Instability of electrokinetic microchannel flows with conductivity gradients
Electrokinetic flow is leveraged in a variety of applications, and is a key enabler of on-chip electrophoresis systems. An important sub-class of electrokinetic devices aim to pump and control electrolyte working liquids with spatial gradients in conductivity. These high-gradient flows can become unstable under the application of a sufficiently strong electric field. In this work the instability physics is explored using theoretical and numerical analyses, as well as experimental observations. The flow in a long, rectangular-cross-section channel is considered. A conductivity gradient is assumed to be orthogonal to the main flow direction, and an electric field is applied in the streamwise direction. It is found that such a system exhibits a critical electric field above which the flow is highly unstable, resulting in fluctuating velocities and rapid stirring. Modeling results compare well with experimental observations. The model indicates that the fluid forces associated with the thin dimension of the channel (transverse to both the conductivity gradient and the main flow direction) tends to stabilize the flow. These results have application to the design and control of on-chip assays that require high conductivity gradients, and provides a rapid mixing mechanism for low Reynolds number flows in microchannels. © 2004 American Institute of Physics.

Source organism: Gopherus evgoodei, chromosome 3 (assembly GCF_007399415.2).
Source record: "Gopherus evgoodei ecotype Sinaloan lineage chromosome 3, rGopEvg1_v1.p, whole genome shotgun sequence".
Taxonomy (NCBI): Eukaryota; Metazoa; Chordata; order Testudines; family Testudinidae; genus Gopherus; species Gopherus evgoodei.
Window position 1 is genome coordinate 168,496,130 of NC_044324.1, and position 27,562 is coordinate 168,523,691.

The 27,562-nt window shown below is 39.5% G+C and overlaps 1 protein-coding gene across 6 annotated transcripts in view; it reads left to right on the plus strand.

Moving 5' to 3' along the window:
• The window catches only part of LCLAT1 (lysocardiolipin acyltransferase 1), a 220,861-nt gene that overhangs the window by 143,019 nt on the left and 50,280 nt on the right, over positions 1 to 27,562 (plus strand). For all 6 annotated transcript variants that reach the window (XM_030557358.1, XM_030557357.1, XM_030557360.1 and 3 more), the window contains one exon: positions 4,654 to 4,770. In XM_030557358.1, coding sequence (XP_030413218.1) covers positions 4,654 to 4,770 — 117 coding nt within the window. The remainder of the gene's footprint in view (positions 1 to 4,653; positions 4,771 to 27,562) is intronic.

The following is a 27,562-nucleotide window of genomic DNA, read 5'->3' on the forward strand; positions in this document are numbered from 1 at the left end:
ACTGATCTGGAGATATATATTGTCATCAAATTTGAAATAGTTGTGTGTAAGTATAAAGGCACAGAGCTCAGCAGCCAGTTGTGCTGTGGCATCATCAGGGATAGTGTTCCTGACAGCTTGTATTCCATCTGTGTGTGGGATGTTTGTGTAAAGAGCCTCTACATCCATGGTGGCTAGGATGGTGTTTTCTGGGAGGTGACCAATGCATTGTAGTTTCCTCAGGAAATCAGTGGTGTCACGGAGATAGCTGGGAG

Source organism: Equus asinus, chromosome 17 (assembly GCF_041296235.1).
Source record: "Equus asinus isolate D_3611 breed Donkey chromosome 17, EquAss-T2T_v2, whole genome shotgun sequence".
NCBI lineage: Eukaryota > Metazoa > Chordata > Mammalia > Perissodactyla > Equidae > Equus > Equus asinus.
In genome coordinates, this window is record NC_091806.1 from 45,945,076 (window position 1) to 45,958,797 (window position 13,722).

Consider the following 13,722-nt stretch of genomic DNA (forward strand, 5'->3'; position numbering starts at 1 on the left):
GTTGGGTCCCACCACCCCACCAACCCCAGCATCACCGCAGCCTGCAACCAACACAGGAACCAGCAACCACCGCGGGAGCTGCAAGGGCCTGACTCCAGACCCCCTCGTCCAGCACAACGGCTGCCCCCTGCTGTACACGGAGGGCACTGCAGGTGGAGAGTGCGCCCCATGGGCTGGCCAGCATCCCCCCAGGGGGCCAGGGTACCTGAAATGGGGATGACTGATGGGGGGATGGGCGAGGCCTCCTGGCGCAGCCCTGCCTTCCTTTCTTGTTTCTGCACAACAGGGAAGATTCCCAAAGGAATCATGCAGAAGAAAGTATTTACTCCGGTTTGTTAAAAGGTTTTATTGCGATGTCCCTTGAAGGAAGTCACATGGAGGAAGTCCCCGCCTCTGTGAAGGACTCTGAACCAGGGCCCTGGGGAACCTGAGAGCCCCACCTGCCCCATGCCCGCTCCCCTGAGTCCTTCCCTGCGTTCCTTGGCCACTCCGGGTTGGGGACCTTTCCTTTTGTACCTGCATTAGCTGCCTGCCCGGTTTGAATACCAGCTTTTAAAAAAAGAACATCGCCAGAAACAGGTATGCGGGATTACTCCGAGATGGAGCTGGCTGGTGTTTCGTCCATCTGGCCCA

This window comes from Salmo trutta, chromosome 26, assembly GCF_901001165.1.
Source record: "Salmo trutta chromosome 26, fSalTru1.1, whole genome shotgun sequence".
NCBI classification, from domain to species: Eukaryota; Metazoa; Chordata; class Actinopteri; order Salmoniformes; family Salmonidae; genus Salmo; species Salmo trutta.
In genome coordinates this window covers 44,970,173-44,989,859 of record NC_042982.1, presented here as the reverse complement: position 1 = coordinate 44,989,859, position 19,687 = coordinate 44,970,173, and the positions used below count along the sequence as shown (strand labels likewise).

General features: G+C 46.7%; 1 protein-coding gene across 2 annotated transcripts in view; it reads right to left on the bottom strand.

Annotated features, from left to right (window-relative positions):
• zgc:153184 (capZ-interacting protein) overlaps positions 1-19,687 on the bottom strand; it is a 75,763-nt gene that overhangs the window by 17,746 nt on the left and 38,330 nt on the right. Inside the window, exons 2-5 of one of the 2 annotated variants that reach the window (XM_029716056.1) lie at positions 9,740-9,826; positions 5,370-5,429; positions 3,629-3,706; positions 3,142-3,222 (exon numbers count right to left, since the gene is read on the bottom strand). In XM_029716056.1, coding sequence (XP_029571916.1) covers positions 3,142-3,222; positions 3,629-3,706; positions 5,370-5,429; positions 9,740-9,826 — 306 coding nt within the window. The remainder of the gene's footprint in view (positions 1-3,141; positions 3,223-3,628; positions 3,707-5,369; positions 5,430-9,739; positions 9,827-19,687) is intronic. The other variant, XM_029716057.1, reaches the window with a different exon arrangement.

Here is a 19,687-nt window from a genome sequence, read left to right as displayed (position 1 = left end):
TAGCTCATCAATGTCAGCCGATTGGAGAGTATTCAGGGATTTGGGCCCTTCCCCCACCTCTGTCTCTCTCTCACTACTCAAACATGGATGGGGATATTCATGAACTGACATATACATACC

Lin, H; Storey, BD; Oddy, MH; Chen, CH; Santiago, JG
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